CSS selector tutorial

CSS selector tutorial

CSS selector tutorial

CSS Selector Tutorial:

This tutorial is very important in CSS, learning it is half the work.

The CSS selector is called the heart of CSS. There are different types of selectors, with which you can select the elements of the HTML page and after selecting, you can style as you wish. You have to have a very deep and clear idea about CSS selector.

HTML element:


Rule set or rule: Always listen to the rule (css rule). In the image below, the selector and the declaration block match a rule. This means that the CSS that is written for selecting an HTML element is a rule.

The rest of what you need to know is clearly shown in the picture below. Take a good look at which is the selector, which is the property, which is the value, etc. very well. Throughout the CSS tutorial, only 3 things will be discussed


A CSS rule is written to select or target an HTML element. Select / target with the value of id, class attribute given in the element. More details in the following lines.


CSS has hundreds of properties. One by one work is done such as "background-color" property can be used to color the background of any element. "font-family" can be used to determine the font of the element, etc.


Each property has a specific value. The more you memorize these properties and what the value of these properties will be, the better you will be able to do. However, when you become a professional by working, hundreds of properties and their values ​​are memorized.

h4{background-color:white; font-size:12px;}

Here h4, p are the selectors, h4 will select what is inside the <h4> </h4> of the HTML page or say h4 will select the element.

Where the second bracket starts after h4 and where the second bracket ends before p is the declaration block.

Everything inside the second bracket is a declaration.

background-color is the property and white is its value.

And the whole means starting from h4 and its second bracket where the rule or rule set ends.

The code above has two rules h4 and p

Below are the names of the different selectors and how they work:

(Universal Selector)

The Universal Selector selects each element of the HTML page, as the following code will make all HTML elements red.

{margin:0; padding:0;}

This needs to be done, it puts more pressure on the browser

ID selector

Class selector

Type selector

p{background-color:orange;} a{color:maroon;}

p, a is the type selector here. The p selector will select all the <p> elements of the HTML page and their background color will be orange and a selector will select all the links in the HTML and make the color brown.

Descendant selector:

li a {text-decoration: none; color:red;}


<div id="menu">
<li><a href="#" title="">CSS</a></li>
<li><a href="#" title="">HTML</a>
<li> Child </li> 
<li><a href="#" title="">JS</a></li>
<li><a href="#" title="">PHP</a></li>
<li><a href="#" title="">MySQL</a></li>

Suppose you want to target an element under li element then you have to write CSS rule like above. The effect of this code will go to a just under li of your html page.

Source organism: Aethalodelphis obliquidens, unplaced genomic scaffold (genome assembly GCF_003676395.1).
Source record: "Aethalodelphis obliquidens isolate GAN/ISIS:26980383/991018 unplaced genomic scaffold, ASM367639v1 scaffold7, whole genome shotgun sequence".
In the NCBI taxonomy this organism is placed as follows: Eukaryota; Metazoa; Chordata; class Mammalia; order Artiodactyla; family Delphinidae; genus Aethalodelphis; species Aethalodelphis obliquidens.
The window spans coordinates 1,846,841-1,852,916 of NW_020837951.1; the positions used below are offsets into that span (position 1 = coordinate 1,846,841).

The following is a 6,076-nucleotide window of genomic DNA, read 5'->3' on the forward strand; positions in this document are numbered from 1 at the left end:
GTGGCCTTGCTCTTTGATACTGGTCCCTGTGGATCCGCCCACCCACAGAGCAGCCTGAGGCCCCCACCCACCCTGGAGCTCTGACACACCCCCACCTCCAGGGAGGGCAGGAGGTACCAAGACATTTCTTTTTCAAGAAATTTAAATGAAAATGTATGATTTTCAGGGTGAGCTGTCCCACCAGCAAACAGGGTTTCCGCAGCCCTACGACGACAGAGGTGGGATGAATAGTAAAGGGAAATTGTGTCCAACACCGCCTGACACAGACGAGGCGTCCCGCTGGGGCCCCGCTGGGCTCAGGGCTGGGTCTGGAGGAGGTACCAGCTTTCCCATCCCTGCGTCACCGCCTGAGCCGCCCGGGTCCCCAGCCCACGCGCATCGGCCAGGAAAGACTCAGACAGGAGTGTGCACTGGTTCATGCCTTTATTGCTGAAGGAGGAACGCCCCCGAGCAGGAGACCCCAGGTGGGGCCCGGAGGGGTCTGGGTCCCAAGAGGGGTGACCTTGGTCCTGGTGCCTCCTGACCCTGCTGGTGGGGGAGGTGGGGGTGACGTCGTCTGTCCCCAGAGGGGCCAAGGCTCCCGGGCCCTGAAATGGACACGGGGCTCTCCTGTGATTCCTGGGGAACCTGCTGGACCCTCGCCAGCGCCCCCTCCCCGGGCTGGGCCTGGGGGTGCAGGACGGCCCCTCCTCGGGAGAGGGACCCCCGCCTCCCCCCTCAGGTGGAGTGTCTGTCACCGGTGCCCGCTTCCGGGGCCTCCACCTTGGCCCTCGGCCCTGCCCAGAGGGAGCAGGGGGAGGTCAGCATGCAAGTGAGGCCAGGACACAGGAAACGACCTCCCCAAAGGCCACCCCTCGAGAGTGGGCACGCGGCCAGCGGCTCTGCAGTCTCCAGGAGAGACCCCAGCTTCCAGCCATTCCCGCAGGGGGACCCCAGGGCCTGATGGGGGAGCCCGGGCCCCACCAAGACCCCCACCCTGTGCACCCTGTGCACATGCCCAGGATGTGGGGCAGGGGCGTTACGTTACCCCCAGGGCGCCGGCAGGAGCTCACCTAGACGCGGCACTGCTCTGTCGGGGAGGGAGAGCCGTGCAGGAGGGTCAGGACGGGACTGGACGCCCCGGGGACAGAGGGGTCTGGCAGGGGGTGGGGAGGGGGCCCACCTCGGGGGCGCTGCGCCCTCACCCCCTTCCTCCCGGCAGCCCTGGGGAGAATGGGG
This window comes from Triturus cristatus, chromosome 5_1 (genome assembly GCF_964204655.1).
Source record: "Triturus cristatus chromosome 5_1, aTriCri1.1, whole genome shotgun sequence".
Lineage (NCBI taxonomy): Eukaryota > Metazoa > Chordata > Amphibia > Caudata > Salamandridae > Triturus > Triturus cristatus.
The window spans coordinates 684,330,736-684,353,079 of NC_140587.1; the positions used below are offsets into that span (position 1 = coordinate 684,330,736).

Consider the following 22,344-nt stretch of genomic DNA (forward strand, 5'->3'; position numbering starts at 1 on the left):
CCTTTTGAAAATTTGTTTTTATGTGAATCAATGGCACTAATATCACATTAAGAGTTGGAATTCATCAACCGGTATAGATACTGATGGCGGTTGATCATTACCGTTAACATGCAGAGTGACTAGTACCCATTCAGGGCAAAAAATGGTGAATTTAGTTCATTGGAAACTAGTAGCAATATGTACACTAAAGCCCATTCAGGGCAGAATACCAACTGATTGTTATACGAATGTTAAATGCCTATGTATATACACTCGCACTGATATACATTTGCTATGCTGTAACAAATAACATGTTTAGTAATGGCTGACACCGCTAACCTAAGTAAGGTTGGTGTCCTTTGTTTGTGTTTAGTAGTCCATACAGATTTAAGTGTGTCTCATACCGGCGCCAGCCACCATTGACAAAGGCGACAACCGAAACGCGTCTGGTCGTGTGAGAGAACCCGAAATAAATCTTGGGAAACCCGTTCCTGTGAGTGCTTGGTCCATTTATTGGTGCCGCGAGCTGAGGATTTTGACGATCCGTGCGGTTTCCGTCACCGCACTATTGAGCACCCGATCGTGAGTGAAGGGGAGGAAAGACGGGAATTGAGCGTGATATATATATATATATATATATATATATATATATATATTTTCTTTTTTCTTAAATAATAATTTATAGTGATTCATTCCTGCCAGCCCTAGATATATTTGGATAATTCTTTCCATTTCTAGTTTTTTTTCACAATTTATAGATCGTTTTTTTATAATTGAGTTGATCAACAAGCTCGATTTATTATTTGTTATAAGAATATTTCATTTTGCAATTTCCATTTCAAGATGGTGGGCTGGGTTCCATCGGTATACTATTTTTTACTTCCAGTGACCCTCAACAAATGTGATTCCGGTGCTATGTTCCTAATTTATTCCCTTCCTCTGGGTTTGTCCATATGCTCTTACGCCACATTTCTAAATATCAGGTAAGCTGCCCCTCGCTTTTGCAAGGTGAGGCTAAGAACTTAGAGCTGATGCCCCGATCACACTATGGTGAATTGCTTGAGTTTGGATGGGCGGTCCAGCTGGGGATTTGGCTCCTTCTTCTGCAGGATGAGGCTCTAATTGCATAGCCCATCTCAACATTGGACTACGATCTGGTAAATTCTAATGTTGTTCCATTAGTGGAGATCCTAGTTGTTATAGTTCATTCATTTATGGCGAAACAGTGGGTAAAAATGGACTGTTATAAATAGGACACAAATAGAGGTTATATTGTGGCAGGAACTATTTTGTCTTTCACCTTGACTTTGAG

pseudo class:

a:visited { color: blue; }
a:active { color: red; }

: link,: visited,: hover,: active These are the pseudo class. Suppose if you apply this rule for the above HTML file, then the color of all links and visited links will be blue. And the color of hover and active link will be red. If you could write like this.

a:link, a:visited {color: blue; }
a:hover, a:active {color: red; }

Adjacent Selector:


Suppose you want to target the <h3> element, only the <h3> which is immediately after the <h2>. The above code will lime the color of the heading 3 of your HTML page if it is after the heading 2.

<h2> Then if there is any other element and then there is <h3> then the color of this <h3> will not be lime because it is not after the immediate of <h2>.

Looking at h2 + h3, it cannot be assumed that the color of both will lime, only <h3> will change.

direct children:

div#menu> ul { border: 1px solid black; }

If you apply this rule to the above HTML page, then there will be a border on the ul element, but there will be no border on the Children text even though it is in another ul.

Attribute selector:

img[src="css selector.jpg"] {border: 5px solid #000000;}

If your HTML file has the following line, select the attribute of the <img> element with the code above and its border will be 5 pixels and the border color will be black.

Grouping selector:

If you want to style the same for more than one element, then use the grouping selector. Suppose you want all the headings and links of your page to be the same color, then you can write as below.


Suppose the ID of a div on your page is menu (id = "menu") and you want to redden all the links and headings inside this div.

#menu a, #menu h1,#menu h2, #menu h3{color:red;3.}

It would be a mistake to write #menu a, h1, h2 ... like this.

Having more than one rule for an element in a CSS file will have the effect of whichever is more specific. E.g.

a{color:#f00;}#menu ul li a{color:blue;}

The color of a above is red but the a inside the #menu div is not red but blue because it has been changed to #menu ul li a. If you remove the 4-6 numbered line then all the links will look red.

However, if you want to apply the rule of line 1-3 for all the links, then "! Important" should be given after the semicolon. Important should not be used unless absolutely necessary.

#menu ul li a{color:blue;}
Jonny Richards

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